Mr Fernández de Sevilla, however, believes that this approach is simplistic, “Yes, of course we would like this to happen, but what would incentivise them to transfer production of these models from their domestic markets, where they are currently based? The same argument applies to the R&D function; it would be easier to transfer this to countries such as Rumania, Brazil or, in the case of Renault, to Turkey. The only R&D that will be carried out in Spain will be that relating to products which are made here, which are our speciality.”
Ramón Górriz, who represents the view of the CCOO (Comisiones Obreras) trade union, responsibility for stimulating demand for R&D lies with “the directors of Spanish car plants, who should have a shared vested interest in ensuring the maintenance of the sector and the creation of comparative advantages based on investment, R&D, and technological development, but who have persisted in keeping wage costs down, until Paco came along with a cheaper offer.”
Mr Fernández believes that the sector will have to weather the storm for the next 10-12 years, which he sees as the time it will take for production costs to rise in those markets which are currently winning contracts from Spanish-based competitors: “Our strenghts and virtues will once again come to the fore because standards will have to improve in Rumania the Czech Republic, Poland, and in the long term, in India and China as well.”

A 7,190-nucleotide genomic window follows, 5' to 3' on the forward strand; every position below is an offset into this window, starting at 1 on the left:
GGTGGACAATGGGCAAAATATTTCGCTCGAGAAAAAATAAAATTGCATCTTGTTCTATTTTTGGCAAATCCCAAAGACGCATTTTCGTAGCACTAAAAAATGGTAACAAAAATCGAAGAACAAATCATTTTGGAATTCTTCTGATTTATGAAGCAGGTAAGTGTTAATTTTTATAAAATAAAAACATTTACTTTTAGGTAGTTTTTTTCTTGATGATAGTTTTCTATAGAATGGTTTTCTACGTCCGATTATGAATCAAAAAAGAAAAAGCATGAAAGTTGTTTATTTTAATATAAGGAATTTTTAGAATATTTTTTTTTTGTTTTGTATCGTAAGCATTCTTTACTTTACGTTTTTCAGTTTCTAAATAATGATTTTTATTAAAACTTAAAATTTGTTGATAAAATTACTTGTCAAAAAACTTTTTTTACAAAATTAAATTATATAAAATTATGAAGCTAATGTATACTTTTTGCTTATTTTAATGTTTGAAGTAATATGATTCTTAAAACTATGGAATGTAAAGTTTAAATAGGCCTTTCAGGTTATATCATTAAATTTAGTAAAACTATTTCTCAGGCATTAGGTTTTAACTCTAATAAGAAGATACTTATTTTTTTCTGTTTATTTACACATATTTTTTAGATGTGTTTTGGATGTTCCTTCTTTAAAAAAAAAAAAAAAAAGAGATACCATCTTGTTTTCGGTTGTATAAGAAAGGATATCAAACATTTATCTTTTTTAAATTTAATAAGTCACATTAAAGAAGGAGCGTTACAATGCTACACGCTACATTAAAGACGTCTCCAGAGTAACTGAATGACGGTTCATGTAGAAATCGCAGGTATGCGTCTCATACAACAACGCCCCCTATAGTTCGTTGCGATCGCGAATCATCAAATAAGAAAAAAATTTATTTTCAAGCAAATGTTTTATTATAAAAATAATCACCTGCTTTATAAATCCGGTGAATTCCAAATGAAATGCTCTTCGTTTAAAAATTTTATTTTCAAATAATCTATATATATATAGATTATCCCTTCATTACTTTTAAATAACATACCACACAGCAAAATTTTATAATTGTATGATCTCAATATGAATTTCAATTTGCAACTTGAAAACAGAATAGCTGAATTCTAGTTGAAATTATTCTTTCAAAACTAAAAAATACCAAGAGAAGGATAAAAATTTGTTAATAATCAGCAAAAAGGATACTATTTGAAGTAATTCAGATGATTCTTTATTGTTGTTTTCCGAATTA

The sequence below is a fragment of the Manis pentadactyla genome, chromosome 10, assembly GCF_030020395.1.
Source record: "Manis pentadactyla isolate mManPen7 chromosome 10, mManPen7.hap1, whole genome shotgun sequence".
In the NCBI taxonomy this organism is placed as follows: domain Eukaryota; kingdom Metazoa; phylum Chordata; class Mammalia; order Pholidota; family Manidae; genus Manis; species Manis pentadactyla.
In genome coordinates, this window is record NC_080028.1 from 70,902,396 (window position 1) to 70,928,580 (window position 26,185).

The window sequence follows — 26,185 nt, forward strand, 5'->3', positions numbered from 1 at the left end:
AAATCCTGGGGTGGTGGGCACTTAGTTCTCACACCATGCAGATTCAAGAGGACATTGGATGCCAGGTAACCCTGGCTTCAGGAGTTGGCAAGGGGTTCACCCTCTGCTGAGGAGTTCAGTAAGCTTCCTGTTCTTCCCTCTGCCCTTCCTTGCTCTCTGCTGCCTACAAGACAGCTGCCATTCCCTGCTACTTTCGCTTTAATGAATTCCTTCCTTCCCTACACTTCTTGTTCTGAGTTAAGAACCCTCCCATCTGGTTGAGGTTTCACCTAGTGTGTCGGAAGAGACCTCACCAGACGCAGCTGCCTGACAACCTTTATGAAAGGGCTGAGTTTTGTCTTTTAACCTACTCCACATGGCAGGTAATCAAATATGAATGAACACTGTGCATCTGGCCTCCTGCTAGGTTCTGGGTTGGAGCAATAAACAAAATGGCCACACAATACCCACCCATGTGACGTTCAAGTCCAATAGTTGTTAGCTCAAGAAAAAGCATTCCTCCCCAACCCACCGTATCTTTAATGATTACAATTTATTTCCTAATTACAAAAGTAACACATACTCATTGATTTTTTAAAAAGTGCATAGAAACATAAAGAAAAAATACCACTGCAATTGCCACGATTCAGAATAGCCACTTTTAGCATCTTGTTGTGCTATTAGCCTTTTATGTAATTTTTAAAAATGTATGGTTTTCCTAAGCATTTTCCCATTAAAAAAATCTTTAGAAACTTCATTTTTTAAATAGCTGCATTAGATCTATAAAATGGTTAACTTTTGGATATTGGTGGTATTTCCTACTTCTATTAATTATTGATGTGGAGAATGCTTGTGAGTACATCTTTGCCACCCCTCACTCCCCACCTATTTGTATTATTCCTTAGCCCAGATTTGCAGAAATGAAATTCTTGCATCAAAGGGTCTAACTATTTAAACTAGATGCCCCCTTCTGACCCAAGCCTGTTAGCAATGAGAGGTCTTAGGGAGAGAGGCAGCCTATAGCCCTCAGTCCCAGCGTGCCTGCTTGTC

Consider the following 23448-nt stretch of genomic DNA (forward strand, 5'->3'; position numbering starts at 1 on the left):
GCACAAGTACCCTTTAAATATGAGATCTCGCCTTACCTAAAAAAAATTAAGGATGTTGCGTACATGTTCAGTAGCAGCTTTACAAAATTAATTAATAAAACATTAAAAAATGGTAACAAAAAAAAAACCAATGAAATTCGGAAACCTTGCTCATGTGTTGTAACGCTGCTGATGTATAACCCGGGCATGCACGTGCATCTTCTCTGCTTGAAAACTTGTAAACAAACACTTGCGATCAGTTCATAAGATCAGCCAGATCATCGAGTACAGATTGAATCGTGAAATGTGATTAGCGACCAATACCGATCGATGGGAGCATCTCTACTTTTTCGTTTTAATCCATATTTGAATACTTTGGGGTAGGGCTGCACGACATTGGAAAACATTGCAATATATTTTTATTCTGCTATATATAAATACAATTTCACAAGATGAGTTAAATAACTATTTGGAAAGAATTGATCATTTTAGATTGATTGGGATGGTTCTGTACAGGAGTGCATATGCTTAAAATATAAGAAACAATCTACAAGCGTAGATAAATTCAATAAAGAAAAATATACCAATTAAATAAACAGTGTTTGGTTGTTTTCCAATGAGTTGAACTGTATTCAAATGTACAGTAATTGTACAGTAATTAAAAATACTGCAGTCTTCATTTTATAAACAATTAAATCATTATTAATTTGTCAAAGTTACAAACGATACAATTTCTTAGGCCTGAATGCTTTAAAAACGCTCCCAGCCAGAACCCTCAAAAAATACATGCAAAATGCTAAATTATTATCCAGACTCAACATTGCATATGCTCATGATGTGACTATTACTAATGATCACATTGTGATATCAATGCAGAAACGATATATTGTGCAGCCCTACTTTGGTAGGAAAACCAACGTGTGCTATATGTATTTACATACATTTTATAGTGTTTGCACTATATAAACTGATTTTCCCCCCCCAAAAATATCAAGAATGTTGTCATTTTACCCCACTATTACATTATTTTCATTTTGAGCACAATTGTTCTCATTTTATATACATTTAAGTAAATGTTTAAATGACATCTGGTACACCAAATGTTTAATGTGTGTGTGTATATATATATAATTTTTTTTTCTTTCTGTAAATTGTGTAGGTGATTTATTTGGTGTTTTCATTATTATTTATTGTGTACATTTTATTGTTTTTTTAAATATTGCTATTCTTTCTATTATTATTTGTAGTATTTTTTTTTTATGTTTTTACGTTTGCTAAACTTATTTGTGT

Mr Górriz, however, insists that “Spain cannot compete on the basis of reduced labour costs, and for this reason, we reject any proposal to reduce salaries or employment conditions. We are prepared to negotiate flexibly because if we don’t deregulation will follow as an inevitable consequence. But competitive advantage based on low wage costs is over. Furthermore, the German model shows us that workers are prepared to make sacrifices, but this has not stopped them losing production, and we simply cannot afford for this to happen.” For the trade unions, the future lies in long term industrial planning, high levels of investment and the maintenance and improvement of employment conditions.See more for Next post